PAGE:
Ramen Code

The plaintiffs in Toyota’s Unintended Acceleration lawsuit had someone with knowledge in building embedded software had a look at Toyota’s source code:

possible bit flips, task deaths that would disable the failsafes, memory corruption, single-point failures, inadequate protections against stack overflow and buffer overflow, single-fault containment regions, thousands of global variables. The list of deficiencies in process and product was lengthy.

Inner City “Dueling” Over “Micro Aggressions”

From the comments section of a summary of a paper called “Microaggression and Moral Cultures“:

Screen Shot of the comments section 2015-10-04 at 14.35.41
Now we just need to bring back a culture of dueling and the problem will sort itself out.
Re: In the inner city men are dueling over the smallest of, er, micro aggressions.

TMMD 😂

 

Kerngeschäft der Klägerin ist die Vermarktung von Werbung

Angeblich sollen Springer-Anwälte dem Gericht in einem Verfahren gegen die Macher von Adblock Plus folgendes erklärt haben:

Das Kerngeschäft der Klägerin ist die Vermarktung von Werbung. Journalistische Inhalte sind das Vehikel, um die Aufmerksamkeit des Publikums für die werblichen Inhalte zu erreichen.

Nicht, dass das jetzt überraschend kommt … dennoch beunruhigend.

The Trick of Hope

I often tell myself and my students: medicine is the most human of all the sciences that is stuck with the least human of all the experiments: and that is the randomized trial.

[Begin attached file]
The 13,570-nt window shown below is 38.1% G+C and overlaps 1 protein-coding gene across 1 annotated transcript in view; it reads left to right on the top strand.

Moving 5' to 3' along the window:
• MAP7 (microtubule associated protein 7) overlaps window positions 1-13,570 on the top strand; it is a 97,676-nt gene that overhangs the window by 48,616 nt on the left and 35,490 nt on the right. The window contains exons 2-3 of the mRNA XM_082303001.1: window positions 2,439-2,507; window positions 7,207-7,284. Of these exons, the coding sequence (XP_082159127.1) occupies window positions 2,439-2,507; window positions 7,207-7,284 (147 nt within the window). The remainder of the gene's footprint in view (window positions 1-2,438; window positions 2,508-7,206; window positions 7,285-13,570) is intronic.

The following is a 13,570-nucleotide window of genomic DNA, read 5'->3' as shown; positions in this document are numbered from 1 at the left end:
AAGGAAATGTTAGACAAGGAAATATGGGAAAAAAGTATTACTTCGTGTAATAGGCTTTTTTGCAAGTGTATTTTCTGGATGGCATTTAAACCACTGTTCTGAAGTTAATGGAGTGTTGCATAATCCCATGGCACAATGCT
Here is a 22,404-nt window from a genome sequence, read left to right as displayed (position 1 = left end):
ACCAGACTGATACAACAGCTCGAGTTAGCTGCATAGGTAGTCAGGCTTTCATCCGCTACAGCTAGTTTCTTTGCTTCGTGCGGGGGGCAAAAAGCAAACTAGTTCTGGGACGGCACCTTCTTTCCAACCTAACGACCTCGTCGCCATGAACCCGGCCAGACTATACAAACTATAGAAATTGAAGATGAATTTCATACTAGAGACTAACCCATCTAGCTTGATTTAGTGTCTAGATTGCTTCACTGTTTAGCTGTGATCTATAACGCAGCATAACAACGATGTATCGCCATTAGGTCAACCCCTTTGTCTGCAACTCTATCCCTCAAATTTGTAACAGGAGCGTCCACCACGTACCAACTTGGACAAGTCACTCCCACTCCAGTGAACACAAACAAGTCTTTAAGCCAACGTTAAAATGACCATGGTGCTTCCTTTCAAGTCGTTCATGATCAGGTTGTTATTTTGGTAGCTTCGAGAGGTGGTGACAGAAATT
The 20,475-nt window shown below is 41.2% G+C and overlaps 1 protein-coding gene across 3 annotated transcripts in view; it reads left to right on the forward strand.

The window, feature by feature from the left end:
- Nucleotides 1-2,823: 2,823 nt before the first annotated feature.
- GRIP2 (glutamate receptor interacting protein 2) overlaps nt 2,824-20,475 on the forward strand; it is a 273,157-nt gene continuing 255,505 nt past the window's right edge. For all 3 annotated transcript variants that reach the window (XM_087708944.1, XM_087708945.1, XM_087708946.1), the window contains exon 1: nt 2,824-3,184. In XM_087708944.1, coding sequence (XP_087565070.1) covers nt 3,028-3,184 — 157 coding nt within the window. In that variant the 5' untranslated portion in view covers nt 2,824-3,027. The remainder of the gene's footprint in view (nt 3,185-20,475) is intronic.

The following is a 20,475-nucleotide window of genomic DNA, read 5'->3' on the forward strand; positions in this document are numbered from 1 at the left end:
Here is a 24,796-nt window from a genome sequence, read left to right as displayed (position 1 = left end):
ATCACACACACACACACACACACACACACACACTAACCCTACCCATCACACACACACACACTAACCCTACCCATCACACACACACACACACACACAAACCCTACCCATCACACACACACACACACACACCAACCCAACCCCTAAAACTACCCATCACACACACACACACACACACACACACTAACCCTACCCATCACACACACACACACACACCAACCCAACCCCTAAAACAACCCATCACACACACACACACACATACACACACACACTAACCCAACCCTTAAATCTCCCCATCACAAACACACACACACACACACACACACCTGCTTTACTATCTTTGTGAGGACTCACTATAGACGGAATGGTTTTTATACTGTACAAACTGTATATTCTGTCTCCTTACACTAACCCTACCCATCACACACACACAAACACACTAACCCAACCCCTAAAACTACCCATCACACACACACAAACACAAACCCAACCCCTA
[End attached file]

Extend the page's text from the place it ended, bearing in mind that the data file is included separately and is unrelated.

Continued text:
Randomization doesn’t exist because doctors are malign or medicine is nasty it exists precisely for the utterly opposite reason: because we hope too much.
We’re so hopeful, that we want things to work so badly-especially against cancer-we want things to work so badly that we’ll trick ourselves to believing that they’re working.
And there’s nothing as toxic or as lethal as that trick: the trick of hope.
Dr. Siddhartha Mukherjee in PBS’ Cancer: The Emperor of All Maladies

NSA’s Speech-to-Text capabilities

The Intercept has a lengthy article on what we know on the NSA’s speech recognition capabilities. Putting aside the actual capabilities, just the fact that anything you say will be recorded, stored and may be accessed at any point in the future only protected by “policy” sends shivers down my spine.

“People still aren’t realizing quite the magnitude that the problem could get to,” Raj said. “And it’s not just surveillance,” he said. “People are using voice services all the time. And where does the voice go? It’s sitting somewhere. It’s going somewhere. You’re living on trust.” He added: “Right now I don’t think you can trust anybody.”

Also when all the voice data gets automatically transcribed, made keyword-searchable, flagged and presented to agents as “potentially interesting” there’s basically no way of producing any sort of indication for suspicion other than pointing at a black box and mumbling something vaguely resembling “correlation.”

“When the NSA identifies someone as ‘interesting’ based on contemporary NLP [Natural Language Processing] methods, it might be that there is no human-understandable explanation as to why beyond: ‘his corpus of discourse resembles those of others whom we thought interesting’; or the conceptual opposite: ‘his discourse looks or sounds different from most people’s.'”